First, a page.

To optimally balance capacity, improve on-time deliveries, and increase profitability, a data table named the “approvals matrix” was created outside the company’s existing ERP data. Its sole purpose was for the EO model to allow forecasted SKUs to be made at alternative manufacturing plants or on alternative production units at the primary plant. Data was added every month from a combination of historical data from the ERP system and manual entry, as needed. The table looked similar to this:
As part of the logic to populate the model, all BOMs, rates and yields for each forecasted SKU was assumed transferrable from the forecasted site (FcstSite) to the alternate manufacturing site (MfgSite). ETL code was developed outside the EO model to facilitate this process. Actual freight costs were used if the MfgSite/ShipTo combination already existed; if not, the data was estimated or derived from other sources.
Transfer Price Eliminations
Look again at the model’s flow diagram above. At the bottom, you will notice two sets of interconnected financial report objects. During the model design phase, it was decided that this model would match the company’s financial reporting hierarchies and maintain two separate sets of financials, one for the Americas and one for Europe. (Note, there is no overall corporate consolidated financials in this model.)
From an accounting standpoint, when materials and finished goods are transferred within the same organization, it’s important to ensure that intra-company sales is not double counted as part of the trade sales revenue. In EO, the technique normally used for this is to represent transfer pricing eliminations as red lines between the financial reporting entities.
Currency and Units of Measure
Each EO model can include as many different currencies and units of measure as needed. There is no need to convert currencies or units outside of the model prior to data import. The only restriction is that each location and financial reporting entity can only have one currency assigned.
Input data, like raw material purchases and product sales prices, can remain in the same, local units as the company’s ERP and accounting systems. This also minimizes any ETL issues and confusion when debugging data directly inside the model. When the model is solved, all currency costs and prices are converted to a base currency so the objective function has consistent coefficients.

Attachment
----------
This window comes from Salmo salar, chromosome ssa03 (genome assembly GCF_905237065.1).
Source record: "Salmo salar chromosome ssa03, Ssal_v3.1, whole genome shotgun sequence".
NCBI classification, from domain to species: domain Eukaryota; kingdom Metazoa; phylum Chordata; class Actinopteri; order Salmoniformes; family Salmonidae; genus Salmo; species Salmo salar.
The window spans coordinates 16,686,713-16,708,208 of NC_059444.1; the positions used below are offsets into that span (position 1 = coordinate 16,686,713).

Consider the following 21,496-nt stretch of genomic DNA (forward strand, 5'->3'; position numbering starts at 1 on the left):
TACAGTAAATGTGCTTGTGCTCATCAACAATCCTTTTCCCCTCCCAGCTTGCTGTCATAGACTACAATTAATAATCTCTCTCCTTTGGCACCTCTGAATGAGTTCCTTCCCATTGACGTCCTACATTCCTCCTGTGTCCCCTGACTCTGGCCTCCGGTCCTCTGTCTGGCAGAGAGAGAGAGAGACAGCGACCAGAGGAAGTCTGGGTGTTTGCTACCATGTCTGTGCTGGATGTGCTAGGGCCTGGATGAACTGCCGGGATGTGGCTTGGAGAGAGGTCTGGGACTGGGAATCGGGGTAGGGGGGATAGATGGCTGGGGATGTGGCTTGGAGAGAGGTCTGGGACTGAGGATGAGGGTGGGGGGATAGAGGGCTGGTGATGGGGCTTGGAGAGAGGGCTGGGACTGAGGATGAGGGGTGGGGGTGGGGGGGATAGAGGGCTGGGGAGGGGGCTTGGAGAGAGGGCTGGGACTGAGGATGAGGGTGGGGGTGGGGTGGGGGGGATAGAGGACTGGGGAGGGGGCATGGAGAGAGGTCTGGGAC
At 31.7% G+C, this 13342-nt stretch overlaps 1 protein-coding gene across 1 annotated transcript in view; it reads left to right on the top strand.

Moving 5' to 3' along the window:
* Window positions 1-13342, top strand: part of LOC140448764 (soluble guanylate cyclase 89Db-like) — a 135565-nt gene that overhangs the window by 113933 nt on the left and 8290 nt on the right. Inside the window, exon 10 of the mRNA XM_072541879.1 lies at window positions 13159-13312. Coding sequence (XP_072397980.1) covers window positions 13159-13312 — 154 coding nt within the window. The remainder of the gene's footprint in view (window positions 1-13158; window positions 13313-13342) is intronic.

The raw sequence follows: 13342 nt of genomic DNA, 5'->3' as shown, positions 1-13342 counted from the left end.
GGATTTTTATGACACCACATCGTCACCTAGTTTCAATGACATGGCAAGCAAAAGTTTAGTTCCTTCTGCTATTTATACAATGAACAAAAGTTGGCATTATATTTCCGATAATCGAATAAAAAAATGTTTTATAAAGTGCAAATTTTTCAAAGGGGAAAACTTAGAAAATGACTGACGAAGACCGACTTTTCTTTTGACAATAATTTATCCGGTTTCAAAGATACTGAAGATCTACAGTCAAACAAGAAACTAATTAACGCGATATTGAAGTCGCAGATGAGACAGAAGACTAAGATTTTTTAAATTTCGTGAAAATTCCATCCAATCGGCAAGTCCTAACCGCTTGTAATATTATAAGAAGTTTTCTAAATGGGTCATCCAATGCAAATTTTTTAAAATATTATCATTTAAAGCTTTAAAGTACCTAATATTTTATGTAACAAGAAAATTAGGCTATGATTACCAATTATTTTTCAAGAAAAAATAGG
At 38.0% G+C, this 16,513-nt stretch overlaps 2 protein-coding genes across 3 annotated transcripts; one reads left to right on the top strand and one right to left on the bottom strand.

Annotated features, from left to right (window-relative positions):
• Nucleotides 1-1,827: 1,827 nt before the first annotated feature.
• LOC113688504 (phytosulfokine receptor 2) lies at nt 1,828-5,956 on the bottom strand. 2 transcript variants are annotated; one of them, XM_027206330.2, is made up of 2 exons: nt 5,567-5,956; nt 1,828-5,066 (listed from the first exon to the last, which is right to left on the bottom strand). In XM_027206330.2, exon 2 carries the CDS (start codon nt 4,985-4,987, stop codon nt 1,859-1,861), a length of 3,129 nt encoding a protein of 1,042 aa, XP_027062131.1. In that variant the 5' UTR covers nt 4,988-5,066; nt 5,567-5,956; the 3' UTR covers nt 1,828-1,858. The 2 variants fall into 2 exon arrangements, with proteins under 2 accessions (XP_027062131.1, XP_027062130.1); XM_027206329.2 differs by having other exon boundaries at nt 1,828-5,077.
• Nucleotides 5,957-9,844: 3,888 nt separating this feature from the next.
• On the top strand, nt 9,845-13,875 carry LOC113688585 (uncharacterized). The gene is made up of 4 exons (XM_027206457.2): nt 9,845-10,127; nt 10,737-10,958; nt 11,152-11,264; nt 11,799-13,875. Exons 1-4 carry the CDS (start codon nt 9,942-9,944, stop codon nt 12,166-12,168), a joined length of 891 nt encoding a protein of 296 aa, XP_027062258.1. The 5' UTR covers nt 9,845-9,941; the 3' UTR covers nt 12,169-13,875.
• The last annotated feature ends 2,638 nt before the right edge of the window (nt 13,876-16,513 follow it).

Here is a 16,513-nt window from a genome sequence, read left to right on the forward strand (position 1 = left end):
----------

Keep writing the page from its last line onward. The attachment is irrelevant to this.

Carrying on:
For ChemCo’s model there were six currencies: CAD, EUR, GBP, HUF, JPY and USD. All raw material prices, labor and other costs were input in local currency except for oil and gas, which was always in USD. For Europe, costs for England and Hungary were input in their local currencies; all other European countries in EUR.
There were many different units of measure used throughout the model. For example, product units for Europe and Canada were in kilograms, the US in pounds, and South America in metric tons. Oil was purchased and consumed in metric tons everywhere except for the US, where it was always measured in barrels. Here is the complete table by from/to unit type with conversion factors:
This example of an actual EO model highlights these important points:
- EO can be used effectively for what-if planning as part of a company’s normal S&OP planning process. Data can be extracted from existing ERP systems such as SAP and utilized in a highly customized environment that off-the-shelf planning systems cannot provide.
- A “template” model approach is preferable when planning occurs by geography, or other hierarchy, but with approximately the same business processes. Focusing on reusability as much as possible also reduces the amount of ETL required and the time spent debugging data and validating the model.
- EO data can be customized for specific purposes, such as attaching the originally forecasted plant code to SKU codes and then creating the necessary data to flow from alternative manufacturing locations to distribution to sales.
- Utilizing transfer price elimination techniques means that highly customized and accurate financials (Profit-and-Loss, Balance Sheet, Cash Flow Statements, etc.) can be at the local (e.g., plant, country) level as well as regional and corporate levels.
- Model designers should strive to maintain data in the currency and unit of measure as it exists in the company’s ERP, accounting, and other data systems. EO can easily handle dozens of different currencies and units of measure simultaneously, so keeping data in its natural state will make the ETL and data validation process that much easier.
Overall Company Impact
ChemCo had a decent ERP system for tracking historical data, but their IT systems and personnel initially lacked the infrastructure and data maturity to support the EO model’s need for alternative manufacturing locations and transportation lanes. By undertaking the EO project, it forced ChemCo’s production planners, working alongside their IT colleagues, to undertake a data cleanup effort that lasted for nearly a year. Although at times frustrating, each month the data got better and the planning process became smoother.
In the end, ChemCo’s management believed the project’s ramp-up year had such high value that a positive ROI was achieved even before the model was considered fully validated and the new S&OP process was in steady state. Once part of their routine S&OP process, the EO model’s what-if capabilities enabled the team to interact in new ways to make new decisions they were unable to previously.